State lawmaker wants to regulate fertility clinics after UH freezer malfunction
NEWBURGH HEIGHTS, OH (WOIO) - A state lawmaker wants to see more regulation of fertility clinics after more than 2,000 eggs and embryos were potentially damaged or destroyed at University Hospitals.
State senator Joe Schiavoni (D- Boardman) held a town hall meeting for families Monday night in Newburgh Heights.
He says more needs to be done to make sure this never happens again.
Unfortunately for many families, legislation like this will be too late to help.
It was a small gathering, where families came to share their stories and to find ways to prevent this from ever happening again.
Sylwia and Paul Sierko lost five embryos after the storage tank malfunction.
"We wanted a bigger house because we wanted to have more kids. But now we have two bedrooms that are empty," Sylwia Sierko said.
They have a six-year-old daughter that will now never have a sibling.
"We always planned on three kids, we always wanted to have a big family," she said.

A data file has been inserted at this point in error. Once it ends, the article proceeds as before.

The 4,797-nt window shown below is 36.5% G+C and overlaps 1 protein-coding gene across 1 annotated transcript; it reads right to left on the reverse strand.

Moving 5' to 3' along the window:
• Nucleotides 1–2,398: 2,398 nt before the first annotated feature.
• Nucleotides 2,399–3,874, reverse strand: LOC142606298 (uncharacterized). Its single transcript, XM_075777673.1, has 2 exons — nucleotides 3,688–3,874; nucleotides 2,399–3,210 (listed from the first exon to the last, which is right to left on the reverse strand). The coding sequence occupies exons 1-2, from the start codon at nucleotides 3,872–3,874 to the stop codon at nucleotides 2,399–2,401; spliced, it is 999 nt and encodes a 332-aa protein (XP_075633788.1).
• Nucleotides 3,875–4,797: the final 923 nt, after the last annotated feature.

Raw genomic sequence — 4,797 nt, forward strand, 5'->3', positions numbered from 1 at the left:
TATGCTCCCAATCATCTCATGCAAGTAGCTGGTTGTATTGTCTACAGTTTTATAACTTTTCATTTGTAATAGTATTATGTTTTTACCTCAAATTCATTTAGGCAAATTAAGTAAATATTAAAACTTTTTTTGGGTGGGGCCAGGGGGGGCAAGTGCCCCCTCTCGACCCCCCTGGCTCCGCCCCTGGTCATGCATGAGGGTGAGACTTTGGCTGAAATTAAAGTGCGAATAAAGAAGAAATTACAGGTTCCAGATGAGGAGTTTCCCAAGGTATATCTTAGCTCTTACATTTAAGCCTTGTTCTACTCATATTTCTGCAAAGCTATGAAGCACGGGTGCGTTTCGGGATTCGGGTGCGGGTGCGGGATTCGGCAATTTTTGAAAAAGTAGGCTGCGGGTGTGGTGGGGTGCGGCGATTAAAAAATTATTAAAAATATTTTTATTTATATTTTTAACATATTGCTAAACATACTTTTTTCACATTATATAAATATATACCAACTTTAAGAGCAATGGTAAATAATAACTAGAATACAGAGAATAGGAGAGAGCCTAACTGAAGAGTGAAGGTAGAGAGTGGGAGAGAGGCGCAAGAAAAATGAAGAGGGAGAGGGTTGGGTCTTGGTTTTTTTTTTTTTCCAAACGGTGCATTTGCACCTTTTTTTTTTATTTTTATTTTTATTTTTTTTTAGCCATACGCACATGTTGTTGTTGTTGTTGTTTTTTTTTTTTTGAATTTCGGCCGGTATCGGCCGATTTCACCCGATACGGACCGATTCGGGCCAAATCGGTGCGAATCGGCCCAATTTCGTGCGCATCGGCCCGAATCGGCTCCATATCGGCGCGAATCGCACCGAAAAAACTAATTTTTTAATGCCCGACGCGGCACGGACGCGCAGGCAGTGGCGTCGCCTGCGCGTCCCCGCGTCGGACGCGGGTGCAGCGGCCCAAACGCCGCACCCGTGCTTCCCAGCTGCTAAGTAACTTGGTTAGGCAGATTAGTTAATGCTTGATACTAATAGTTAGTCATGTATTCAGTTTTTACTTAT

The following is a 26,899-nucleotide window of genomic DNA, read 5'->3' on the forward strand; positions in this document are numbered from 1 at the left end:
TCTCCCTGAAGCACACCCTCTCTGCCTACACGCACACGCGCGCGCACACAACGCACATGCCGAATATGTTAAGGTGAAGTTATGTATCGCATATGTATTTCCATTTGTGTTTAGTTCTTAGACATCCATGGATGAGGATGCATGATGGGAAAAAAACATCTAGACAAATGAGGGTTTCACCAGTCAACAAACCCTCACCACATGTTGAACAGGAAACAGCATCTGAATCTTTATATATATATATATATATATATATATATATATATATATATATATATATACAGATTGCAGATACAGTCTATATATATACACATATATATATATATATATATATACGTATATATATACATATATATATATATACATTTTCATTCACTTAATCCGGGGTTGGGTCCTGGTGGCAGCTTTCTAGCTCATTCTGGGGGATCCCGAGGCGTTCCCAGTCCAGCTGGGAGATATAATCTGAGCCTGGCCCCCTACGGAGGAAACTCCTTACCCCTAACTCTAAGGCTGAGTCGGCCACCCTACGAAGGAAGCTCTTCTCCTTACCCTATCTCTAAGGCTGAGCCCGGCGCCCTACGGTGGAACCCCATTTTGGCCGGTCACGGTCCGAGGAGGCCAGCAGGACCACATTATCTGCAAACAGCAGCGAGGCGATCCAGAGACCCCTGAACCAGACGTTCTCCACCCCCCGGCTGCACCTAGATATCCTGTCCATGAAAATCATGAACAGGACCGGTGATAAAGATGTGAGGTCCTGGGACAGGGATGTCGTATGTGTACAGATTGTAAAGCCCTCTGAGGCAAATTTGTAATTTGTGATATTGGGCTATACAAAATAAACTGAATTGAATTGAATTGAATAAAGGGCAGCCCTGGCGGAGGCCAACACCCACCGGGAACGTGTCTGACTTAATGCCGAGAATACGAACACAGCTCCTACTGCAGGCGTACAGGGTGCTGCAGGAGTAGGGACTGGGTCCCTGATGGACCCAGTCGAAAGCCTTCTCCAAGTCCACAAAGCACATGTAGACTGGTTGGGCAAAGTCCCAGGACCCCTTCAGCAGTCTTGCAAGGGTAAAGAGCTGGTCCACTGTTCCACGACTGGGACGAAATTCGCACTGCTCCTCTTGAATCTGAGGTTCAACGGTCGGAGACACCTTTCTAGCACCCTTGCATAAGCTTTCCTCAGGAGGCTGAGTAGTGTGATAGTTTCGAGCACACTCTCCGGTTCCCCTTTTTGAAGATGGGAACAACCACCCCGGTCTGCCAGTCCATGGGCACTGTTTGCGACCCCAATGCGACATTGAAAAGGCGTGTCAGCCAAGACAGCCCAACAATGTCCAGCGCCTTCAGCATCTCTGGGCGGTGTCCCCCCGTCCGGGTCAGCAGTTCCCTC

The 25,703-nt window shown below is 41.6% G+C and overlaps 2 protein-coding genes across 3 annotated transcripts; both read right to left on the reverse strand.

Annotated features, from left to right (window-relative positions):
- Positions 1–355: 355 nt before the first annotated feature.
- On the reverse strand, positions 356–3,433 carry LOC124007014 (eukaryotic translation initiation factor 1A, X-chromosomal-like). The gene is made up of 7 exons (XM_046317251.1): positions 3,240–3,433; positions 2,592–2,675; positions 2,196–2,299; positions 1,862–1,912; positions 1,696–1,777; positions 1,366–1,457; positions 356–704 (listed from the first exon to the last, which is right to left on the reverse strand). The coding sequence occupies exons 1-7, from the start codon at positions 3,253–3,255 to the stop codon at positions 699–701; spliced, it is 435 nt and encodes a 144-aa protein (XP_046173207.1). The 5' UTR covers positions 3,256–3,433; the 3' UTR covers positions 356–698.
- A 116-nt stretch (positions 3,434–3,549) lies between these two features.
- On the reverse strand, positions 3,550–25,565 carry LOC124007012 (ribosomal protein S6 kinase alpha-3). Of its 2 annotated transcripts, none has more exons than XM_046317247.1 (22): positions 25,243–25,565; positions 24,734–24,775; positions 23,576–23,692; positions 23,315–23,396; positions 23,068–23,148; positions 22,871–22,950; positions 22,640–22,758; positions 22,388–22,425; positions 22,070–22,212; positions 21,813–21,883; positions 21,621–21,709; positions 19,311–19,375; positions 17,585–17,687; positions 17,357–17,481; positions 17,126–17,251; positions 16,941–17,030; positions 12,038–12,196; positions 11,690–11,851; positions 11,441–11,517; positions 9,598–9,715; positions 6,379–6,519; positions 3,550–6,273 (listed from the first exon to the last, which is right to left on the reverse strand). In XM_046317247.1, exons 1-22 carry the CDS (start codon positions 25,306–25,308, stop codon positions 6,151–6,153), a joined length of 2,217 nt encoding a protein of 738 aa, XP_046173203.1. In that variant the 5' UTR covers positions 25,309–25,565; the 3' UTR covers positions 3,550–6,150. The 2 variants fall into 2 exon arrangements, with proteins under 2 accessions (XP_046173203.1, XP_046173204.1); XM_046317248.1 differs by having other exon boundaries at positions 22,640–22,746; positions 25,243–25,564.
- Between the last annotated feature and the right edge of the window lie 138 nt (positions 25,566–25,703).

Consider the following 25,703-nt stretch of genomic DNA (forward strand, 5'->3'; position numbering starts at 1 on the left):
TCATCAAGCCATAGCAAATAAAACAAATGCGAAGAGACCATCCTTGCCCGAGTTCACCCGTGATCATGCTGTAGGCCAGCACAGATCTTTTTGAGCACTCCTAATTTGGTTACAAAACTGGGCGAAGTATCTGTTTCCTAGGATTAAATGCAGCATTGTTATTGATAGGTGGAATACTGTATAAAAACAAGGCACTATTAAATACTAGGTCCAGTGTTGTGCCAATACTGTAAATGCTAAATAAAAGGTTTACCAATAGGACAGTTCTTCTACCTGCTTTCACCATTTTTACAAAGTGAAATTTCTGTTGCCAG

Sylwia says she's more upset than angry. This was a second major blow to her family.
They froze their embryos as Sylwia fought cancer.
"You know having the feeling of where you're almost dead, and then you're trying to get your life back and you're trying to plan for the future and have something you're happy with, finally, it's like 'okay we can go forward now.' And then this happens," Sierko said.
State Senator Schiavoni is coming up with a plan for more regulation.
He wants to see multiple embryos from one couple stored in separate containers at fertility clinics.
He is also looking at ideas like mandating third party monitoring, an alarm and backup power-- with back up plans to the backup plan.
"Maybe we just need to come up with something that is sensible, realistic, reasonable, but to protect people," Sierko said.
It's too late for the Sierkos.
Sylwia doesn't think her body can take the physical toll not to mention the mental toll again.
She just wants one thing.
"We have decided that we want our embryos back because we want to have closure, I think it will help us somehow, hopefully. But I think it's something that will stay with us till we die," she said.
The Sierko family is part of one of several class action lawsuits against University Hospitals. This one is with the Peiffer Rosca Wolf Abdullah Carr & Cane law firm.
University Hospitals is still investigating what happened, and bought new storage tanks with alarms from a different company.
Schiavoni hopes to introduce a bill on this in the fall.
Families affected can contact his office if they would like to add their input:
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